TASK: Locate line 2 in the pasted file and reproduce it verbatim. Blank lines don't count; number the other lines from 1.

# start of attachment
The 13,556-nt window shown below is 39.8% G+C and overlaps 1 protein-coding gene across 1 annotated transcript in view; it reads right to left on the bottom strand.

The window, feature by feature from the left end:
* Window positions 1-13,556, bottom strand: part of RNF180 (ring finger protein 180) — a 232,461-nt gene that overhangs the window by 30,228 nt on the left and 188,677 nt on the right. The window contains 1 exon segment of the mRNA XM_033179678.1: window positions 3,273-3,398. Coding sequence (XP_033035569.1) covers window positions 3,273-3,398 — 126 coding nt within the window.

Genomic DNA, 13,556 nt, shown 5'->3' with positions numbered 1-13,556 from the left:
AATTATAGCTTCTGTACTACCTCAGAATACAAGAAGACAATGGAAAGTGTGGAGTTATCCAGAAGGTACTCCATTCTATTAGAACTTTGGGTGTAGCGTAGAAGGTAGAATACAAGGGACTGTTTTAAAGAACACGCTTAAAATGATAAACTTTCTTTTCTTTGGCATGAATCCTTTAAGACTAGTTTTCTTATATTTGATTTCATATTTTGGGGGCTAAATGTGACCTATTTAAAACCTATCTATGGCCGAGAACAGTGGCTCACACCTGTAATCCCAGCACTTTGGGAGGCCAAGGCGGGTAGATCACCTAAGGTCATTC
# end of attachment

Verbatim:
The window, feature by feature from the left end: